Now is Now

I just finished reading Gretchen Rubin’s 2012 book Happier at Homewhich chronicles her months-long quest to find joy and greater satisfaction in everyday moments and familiar places.

Firstly, I loved it and will probably re-read it immediately (must remember to renew as is a library book!). More importantly, it was the right book for me to read at this moment. I don’t think I could’ve found better reading material for the mindset that I’ve been in these past few months. Cultivating a home that feels like a sanctuary, remembering to pause and take in moments, especially with one’s children, practicing patience with and demonstrating love toward one’s spouse or partner—these have all been so prominent in my mind lately.

The book ends (not really a spoiler alert):

As I walked up the steps to my building on that spring afternooon, and looked up at the windows of my little apartment in the big city, I reminded myself, “Now is now.” And I know what the child Laura [Ingalls Wilder, referenced previously] did not yet know. “Now is now, and now is already a long time ago.”

As I turned the key and pushed open the front door, as I crossed the threshold, I thought how breathtaking, how fleeting, how precious was my ordinary day. Now is now. Here is my treasure.

And oh, how I feel that.

I’ve spent the latter half of 2018 reassembling the family that I spent my twenties putting together. It was dismantled in a season of angst five years ago, but through grace and second chances, I’ve been able to get it back—in a way.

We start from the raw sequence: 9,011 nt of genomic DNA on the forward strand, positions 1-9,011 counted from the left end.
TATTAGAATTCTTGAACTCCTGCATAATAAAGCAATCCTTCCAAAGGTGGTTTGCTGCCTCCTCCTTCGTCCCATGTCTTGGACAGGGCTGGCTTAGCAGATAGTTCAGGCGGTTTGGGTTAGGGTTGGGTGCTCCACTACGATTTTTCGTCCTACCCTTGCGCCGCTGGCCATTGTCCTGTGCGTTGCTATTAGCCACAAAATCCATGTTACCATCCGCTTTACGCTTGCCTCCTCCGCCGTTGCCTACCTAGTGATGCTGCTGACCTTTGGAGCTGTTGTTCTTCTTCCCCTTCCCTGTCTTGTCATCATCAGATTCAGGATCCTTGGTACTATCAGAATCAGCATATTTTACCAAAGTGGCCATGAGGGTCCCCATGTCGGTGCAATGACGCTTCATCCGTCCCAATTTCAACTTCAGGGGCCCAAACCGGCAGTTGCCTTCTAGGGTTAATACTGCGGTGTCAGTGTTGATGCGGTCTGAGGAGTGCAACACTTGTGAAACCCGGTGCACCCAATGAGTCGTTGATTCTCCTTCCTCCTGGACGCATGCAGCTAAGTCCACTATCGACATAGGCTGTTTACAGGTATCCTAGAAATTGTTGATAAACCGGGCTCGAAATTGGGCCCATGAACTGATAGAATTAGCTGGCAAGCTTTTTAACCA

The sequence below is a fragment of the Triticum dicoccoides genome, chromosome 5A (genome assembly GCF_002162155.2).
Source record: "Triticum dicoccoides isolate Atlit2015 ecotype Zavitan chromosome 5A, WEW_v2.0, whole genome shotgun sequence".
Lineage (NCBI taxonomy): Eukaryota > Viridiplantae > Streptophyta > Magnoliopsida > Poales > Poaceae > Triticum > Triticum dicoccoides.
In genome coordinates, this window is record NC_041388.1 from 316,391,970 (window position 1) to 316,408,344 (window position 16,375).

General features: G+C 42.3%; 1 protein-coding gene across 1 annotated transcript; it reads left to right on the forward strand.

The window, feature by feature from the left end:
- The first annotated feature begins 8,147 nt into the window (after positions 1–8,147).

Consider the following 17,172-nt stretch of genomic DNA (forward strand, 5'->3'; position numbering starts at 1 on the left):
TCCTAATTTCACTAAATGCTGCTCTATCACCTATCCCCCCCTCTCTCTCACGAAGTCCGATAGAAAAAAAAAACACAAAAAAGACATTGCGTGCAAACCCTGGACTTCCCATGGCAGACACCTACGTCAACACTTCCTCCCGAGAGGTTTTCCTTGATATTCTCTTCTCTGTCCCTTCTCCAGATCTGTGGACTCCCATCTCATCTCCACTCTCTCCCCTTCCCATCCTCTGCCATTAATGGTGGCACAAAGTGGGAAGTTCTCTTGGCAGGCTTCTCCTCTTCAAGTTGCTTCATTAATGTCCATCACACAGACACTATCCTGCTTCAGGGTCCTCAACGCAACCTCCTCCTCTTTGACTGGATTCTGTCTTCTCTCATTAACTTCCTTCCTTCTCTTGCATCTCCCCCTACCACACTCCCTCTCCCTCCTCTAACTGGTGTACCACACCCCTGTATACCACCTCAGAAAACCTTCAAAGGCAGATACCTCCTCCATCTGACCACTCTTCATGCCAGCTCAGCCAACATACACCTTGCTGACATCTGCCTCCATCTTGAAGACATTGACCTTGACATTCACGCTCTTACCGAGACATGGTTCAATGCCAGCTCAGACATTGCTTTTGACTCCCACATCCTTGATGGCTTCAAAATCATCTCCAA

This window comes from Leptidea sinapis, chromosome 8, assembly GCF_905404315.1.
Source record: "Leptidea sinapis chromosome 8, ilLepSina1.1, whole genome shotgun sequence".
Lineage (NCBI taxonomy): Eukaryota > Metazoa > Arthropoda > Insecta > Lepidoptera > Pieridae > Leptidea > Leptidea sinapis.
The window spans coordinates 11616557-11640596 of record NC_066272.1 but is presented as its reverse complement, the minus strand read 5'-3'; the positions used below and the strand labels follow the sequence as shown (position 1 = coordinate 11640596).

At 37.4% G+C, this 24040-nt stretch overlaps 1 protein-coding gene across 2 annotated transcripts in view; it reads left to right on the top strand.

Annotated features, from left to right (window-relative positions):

Five years is a long time for adults. Scott and I have both changed dramatically during the time we were apart, and for the better. But five years is massive for children. When we last left off, we had an almost-teenager, a fourth-grader, and a preschooler. We’ve now got an almost-adult who just finished high school, a sophomore, and a fifth-grader. Just as we’re not entirely the same adults, they are not entirely the same children. So much has changed, but the heart of who we are is still there.

It’s made the past feel especially precious—the silly photos, the children’s drawings, the snippets of everyday life that I blogged about here (and I’m so grateful I did!). My love for nostalgia has always been strong, but now it’s almost overwhelming. I find myself looking at pictures from 12 or 13 years ago and poring over the details in the background: furniture in our apartments, notes on the refrigerator, books on shelves, artifacts in the girls’ childhood bedrooms. All of it is so mundane, and at the moment it didn’t seem particularly noteworthy. My life was filled with sippy cups, marker-scrawled portraits, so many toys. But now, my god, I have such fondness for these things. I would give anything to revisit these moments and places to just observe.